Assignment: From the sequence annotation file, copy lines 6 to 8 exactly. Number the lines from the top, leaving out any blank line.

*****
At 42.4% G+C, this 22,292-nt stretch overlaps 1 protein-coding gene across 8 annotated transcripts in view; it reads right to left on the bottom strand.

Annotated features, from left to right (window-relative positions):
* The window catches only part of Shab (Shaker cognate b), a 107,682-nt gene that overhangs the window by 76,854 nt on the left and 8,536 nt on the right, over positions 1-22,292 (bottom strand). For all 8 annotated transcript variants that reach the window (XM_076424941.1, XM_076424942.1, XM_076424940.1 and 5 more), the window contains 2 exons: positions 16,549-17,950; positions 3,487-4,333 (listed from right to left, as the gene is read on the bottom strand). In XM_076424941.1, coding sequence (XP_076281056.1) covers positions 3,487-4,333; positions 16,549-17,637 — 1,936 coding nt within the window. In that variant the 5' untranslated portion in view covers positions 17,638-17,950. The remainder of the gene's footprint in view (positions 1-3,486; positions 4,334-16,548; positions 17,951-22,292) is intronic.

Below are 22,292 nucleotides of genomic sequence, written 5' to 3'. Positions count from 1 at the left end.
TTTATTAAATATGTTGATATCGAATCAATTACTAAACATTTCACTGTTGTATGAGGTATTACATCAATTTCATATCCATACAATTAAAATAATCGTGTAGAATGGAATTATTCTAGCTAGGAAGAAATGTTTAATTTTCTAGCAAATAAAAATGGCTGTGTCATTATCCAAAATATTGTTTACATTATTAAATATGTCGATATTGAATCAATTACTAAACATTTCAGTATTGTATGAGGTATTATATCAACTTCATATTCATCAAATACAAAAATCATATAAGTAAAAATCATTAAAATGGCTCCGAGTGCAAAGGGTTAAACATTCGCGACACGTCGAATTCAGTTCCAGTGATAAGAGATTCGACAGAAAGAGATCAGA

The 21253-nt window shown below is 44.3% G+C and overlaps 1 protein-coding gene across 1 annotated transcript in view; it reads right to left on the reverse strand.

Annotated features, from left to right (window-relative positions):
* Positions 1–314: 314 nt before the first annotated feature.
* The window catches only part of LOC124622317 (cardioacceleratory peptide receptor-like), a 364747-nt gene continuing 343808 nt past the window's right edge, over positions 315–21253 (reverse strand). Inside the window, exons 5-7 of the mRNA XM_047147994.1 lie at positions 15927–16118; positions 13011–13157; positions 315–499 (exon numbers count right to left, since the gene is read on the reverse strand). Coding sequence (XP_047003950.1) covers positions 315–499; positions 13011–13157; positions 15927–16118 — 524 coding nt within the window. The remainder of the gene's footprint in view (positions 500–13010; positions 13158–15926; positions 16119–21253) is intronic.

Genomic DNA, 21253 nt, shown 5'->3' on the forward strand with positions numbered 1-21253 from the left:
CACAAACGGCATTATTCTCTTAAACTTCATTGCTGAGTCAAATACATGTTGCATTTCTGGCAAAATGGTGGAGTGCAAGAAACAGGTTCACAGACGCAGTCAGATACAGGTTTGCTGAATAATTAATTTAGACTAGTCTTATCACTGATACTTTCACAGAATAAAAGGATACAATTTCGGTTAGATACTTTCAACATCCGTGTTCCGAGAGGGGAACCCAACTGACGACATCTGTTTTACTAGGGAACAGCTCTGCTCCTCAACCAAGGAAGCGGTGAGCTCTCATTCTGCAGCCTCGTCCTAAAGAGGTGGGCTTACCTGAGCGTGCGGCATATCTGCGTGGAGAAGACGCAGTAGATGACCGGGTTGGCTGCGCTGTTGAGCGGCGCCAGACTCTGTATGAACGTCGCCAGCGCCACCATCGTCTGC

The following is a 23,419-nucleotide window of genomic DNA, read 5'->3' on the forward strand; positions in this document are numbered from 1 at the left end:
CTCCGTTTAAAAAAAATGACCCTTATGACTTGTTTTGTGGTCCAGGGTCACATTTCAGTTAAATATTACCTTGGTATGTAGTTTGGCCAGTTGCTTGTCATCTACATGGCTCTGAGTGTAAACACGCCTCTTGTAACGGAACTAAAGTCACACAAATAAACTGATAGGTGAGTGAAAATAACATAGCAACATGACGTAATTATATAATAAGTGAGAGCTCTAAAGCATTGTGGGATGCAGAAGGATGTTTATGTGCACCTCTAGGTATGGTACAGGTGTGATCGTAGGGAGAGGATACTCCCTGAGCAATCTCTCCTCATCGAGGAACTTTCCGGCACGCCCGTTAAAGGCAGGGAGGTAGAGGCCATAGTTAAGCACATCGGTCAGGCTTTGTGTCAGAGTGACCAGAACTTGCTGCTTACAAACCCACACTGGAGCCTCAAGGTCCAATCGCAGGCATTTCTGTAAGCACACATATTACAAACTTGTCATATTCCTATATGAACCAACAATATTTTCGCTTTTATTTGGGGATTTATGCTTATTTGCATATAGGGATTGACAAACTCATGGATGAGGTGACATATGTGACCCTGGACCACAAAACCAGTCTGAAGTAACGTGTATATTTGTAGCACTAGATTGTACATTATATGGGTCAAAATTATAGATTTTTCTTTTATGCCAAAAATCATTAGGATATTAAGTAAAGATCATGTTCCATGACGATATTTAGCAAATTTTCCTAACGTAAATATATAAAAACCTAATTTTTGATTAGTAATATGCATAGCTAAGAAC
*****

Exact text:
The 21253-nt window shown below is 44.3% G+C and overlaps 1 protein-coding gene across 1 annotated transcript in view; it reads right to left on the reverse strand.

Annotated features, from left to right (window-relative positions):
* Positions 1–314: 314 nt before the first annotated feature.